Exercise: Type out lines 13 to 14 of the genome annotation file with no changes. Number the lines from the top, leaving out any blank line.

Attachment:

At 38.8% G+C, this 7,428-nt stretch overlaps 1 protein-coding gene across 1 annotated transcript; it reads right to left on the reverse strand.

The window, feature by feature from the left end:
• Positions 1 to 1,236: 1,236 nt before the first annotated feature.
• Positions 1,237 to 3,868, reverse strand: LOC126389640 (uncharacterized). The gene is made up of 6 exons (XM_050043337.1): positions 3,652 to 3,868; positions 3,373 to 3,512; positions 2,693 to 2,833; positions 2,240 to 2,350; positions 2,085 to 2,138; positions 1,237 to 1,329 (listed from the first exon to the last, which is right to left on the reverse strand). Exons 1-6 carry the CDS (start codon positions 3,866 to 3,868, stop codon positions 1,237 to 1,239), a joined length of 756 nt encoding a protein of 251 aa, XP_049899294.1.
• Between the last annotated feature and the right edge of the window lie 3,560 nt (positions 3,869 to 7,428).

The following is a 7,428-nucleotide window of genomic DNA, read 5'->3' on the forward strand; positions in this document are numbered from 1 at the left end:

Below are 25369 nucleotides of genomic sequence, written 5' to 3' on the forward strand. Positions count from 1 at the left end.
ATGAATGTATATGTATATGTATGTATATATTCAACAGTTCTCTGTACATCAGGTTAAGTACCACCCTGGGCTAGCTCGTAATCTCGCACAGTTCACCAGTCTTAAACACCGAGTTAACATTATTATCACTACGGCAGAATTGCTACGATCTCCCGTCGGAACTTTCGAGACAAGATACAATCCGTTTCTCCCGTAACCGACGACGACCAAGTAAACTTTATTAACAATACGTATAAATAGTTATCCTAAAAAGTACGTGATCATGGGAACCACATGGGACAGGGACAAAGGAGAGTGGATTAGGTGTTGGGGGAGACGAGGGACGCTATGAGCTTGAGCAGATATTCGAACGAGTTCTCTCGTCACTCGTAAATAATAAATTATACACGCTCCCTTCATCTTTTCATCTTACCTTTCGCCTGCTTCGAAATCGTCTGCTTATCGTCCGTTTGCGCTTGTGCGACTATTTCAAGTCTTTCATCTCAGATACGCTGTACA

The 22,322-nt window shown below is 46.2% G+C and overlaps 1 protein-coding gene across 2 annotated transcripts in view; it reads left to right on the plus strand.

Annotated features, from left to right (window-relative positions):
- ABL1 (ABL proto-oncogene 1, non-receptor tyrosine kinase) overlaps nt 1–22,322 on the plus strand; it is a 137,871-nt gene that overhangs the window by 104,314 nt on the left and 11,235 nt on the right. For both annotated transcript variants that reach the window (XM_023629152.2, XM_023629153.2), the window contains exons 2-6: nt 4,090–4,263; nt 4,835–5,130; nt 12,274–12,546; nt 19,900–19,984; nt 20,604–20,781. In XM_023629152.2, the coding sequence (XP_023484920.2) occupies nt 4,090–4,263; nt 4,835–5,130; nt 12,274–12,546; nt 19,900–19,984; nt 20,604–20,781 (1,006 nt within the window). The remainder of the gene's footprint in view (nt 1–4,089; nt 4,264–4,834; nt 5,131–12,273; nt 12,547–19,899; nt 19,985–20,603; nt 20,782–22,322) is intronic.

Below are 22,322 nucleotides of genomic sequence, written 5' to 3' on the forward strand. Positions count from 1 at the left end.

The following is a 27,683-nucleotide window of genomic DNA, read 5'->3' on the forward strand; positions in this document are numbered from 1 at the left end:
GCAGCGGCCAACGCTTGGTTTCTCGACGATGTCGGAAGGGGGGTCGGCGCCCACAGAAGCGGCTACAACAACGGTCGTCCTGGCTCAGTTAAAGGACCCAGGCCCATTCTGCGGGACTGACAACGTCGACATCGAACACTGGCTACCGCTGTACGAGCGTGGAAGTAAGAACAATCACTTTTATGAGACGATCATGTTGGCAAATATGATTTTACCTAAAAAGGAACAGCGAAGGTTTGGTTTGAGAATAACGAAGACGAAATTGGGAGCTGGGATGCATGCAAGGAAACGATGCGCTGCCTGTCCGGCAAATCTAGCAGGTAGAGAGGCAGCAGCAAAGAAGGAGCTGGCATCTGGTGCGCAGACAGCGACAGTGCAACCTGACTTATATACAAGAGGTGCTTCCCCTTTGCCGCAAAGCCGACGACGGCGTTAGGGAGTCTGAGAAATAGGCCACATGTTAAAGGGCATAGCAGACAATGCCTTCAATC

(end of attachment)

The following is a 27,683-nucleotide window of genomic DNA, read 5'->3' on the forward strand; positions in this document are numbered from 1 at the left end:
GCAGCGGCCAACGCTTGGTTTCTCGACGATGTCGGAAGGGGGGTCGGCGCCCACAGAAGCGGCTACAACAACGGTCGTCCTGGCTCAGTTAAAGGACCCAGGCCCATTCTGCGGGACTGACAACGTCGACATCGAACACTGGCTACCGCTGTACGAGCGTGGAAGTAAGAACAATCACTTTTATGAGACGATCATGTTGGCAAATATGATTTTACCTAAAAAGGAACAGCGAAGGTTTGGTTTGAGAATAACGAAGACGAAATTGGGAGCTGGGATGCATGCAAGGAAACGATGCGCTGCCTGTCCGGCAAATCTAGCAGGTAGAGAGGCAGCAGCAAAGAAGGAGCTGGCATCTGGTGCGCAGACAGCGACAGTGCAACCTGACTTATATACAAGAGGTGCTTCCCCTTTGCCGCAAAGCCGACGACGGCGTTAGGGAGTCTGAGAAATAGGCCACATGTTAAAGGGCATAGCAGACAATGCCTTCAATC